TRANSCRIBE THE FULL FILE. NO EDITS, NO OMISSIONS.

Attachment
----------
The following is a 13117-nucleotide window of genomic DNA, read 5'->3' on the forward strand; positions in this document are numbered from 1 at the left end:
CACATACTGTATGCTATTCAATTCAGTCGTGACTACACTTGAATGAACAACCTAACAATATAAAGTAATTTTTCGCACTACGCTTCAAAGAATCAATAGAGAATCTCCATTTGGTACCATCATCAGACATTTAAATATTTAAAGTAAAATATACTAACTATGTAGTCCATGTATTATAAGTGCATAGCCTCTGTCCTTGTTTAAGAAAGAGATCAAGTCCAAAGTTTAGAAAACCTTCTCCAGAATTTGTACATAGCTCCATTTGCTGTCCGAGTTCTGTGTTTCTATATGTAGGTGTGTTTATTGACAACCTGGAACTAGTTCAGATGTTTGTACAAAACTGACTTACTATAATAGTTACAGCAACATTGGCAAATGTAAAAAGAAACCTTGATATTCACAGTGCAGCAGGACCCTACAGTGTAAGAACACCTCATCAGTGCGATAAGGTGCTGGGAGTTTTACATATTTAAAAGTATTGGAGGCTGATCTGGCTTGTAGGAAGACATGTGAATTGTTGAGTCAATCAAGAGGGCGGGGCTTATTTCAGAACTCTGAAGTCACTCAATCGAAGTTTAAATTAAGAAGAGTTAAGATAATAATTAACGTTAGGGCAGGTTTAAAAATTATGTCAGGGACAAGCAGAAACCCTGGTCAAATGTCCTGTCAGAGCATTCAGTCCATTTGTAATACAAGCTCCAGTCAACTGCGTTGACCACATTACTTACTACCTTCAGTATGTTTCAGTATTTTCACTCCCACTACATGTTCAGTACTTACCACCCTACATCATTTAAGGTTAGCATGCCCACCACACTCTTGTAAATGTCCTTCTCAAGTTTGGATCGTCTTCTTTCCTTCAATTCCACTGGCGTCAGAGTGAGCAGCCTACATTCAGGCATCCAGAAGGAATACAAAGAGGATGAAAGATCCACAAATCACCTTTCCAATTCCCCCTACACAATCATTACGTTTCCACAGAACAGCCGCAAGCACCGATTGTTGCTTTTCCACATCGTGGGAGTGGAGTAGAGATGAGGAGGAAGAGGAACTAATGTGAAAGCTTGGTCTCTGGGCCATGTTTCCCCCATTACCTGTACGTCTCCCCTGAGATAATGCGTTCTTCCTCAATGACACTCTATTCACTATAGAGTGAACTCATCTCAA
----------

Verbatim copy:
The following is a 13117-nucleotide window of genomic DNA, read 5'->3' on the forward strand; positions in this document are numbered from 1 at the left end:
CACATACTGTATGCTATTCAATTCAGTCGTGACTACACTTGAATGAACAACCTAACAATATAAAGTAATTTTTCGCACTACGCTTCAAAGAATCAATAGAGAATCTCCATTTGGTACCATCATCAGACATTTAAATATTTAAAGTAAAATATACTAACTATGTAGTCCATGTATTATAAGTGCATAGCCTCTGTCCTTGTTTAAGAAAGAGATCAAGTCCAAAGTTTAGAAAACCTTCTCCAGAATTTGTACATAGCTCCATTTGCTGTCCGAGTTCTGTGTTTCTATATGTAGGTGTGTTTATTGACAACCTGGAACTAGTTCAGATGTTTGTACAAAACTGACTTACTATAATAGTTACAGCAACATTGGCAAATGTAAAAAGAAACCTTGATATTCACAGTGCAGCAGGACCCTACAGTGTAAGAACACCTCATCAGTGCGATAAGGTGCTGGGAGTTTTACATATTTAAAAGTATTGGAGGCTGATCTGGCTTGTAGGAAGACATGTGAATTGTTGAGTCAATCAAGAGGGCGGGGCTTATTTCAGAACTCTGAAGTCACTCAATCGAAGTTTAAATTAAGAAGAGTTAAGATAATAATTAACGTTAGGGCAGGTTTAAAAATTATGTCAGGGACAAGCAGAAACCCTGGTCAAATGTCCTGTCAGAGCATTCAGTCCATTTGTAATACAAGCTCCAGTCAACTGCGTTGACCACATTACTTACTACCTTCAGTATGTTTCAGTATTTTCACTCCCACTACATGTTCAGTACTTACCACCCTACATCATTTAAGGTTAGCATGCCCACCACACTCTTGTAAATGTCCTTCTCAAGTTTGGATCGTCTTCTTTCCTTCAATTCCACTGGCGTCAGAGTGAGCAGCCTACATTCAGGCATCCAGAAGGAATACAAAGAGGATGAAAGATCCACAAATCACCTTTCCAATTCCCCCTACACAATCATTACGTTTCCACAGAACAGCCGCAAGCACCGATTGTTGCTTTTCCACATCGTGGGAGTGGAGTAGAGATGAGGAGGAAGAGGAACTAATGTGAAAGCTTGGTCTCTGGGCCATGTTTCCCCCATTACCTGTACGTCTCCCCTGAGATAATGCGTTCTTCCTCAATGACACTCTATTCACTATAGAGTGAACTCATCTCAA